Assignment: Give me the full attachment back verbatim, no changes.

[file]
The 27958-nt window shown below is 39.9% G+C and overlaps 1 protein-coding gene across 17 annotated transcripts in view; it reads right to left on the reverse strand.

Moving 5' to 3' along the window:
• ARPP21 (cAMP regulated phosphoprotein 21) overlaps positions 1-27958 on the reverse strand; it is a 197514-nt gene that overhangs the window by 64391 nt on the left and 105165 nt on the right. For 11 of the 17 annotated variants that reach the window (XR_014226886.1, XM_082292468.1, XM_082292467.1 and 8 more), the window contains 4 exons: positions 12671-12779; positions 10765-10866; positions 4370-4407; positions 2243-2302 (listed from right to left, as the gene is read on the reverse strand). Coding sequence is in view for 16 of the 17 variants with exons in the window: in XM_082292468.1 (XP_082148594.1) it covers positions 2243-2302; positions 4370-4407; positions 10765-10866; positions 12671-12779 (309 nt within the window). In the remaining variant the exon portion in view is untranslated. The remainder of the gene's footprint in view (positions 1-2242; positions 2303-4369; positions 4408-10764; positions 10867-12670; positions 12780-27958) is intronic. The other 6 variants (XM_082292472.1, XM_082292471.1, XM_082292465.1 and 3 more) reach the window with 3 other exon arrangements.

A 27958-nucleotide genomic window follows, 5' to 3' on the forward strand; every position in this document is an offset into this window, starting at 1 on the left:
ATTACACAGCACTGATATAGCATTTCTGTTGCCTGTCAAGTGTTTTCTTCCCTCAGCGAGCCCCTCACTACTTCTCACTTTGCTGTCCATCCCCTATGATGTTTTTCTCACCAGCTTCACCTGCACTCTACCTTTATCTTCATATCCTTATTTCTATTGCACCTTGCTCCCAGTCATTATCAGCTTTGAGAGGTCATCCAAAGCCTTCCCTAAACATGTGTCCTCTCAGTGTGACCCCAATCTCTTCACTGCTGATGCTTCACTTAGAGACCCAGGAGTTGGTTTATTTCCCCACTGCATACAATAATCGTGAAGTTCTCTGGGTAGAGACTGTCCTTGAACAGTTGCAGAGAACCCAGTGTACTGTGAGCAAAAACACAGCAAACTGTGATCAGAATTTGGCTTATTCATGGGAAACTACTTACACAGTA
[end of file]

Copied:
The 27958-nt window shown below is 39.9% G+C and overlaps 1 protein-coding gene across 17 annotated transcripts in view; it reads right to left on the reverse strand.

Moving 5' to 3' along the window:
• ARPP21 (cAMP regulated phosphoprotein 21) overlaps positions 1-27958 on the reverse strand; it is a 197514-nt gene that overhangs the window by 64391 nt on the left and 105165 nt on the right. For 11 of the 17 annotated variants that reach the window (XR_014226886.1, XM_082292468.1, XM_082292467.1 and 8 more), the window contains 4 exons: positions 12671-12779; positions 10765-10866; positions 4370-4407; positions 2243-2302 (listed from right to left, as the gene is read on the reverse strand). Coding sequence is in view for 16 of the 17 variants with exons in the window: in XM_082292468.1 (XP_082148594.1) it covers positions 2243-2302; positions 4370-4407; positions 10765-10866; positions 12671-12779 (309 nt within the window). In the remaining variant the exon portion in view is untranslated. The remainder of the gene's footprint in view (positions 1-2242; positions 2303-4369; positions 4408-10764; positions 10867-12670; positions 12780-27958) is intronic. The other 6 variants (XM_082292472.1, XM_082292471.1, XM_082292465.1 and 3 more) reach the window with 3 other exon arrangements.

A 27958-nucleotide genomic window follows, 5' to 3' on the forward strand; every position in this document is an offset into this window, starting at 1 on the left:
ATTACACAGCACTGATATAGCATTTCTGTTGCCTGTCAAGTGTTTTCTTCCCTCAGCGAGCCCCTCACTACTTCTCACTTTGCTGTCCATCCCCTATGATGTTTTTCTCACCAGCTTCACCTGCACTCTACCTTTATCTTCATATCCTTATTTCTATTGCACCTTGCTCCCAGTCATTATCAGCTTTGAGAGGTCATCCAAAGCCTTCCCTAAACATGTGTCCTCTCAGTGTGACCCCAATCTCTTCACTGCTGATGCTTCACTTAGAGACCCAGGAGTTGGTTTATTTCCCCACTGCATACAATAATCGTGAAGTTCTCTGGGTAGAGACTGTCCTTGAACAGTTGCAGAGAACCCAGTGTACTGTGAGCAAAAACACAGCAAACTGTGATCAGAATTTGGCTTATTCATGGGAAACTACTTACACAGTA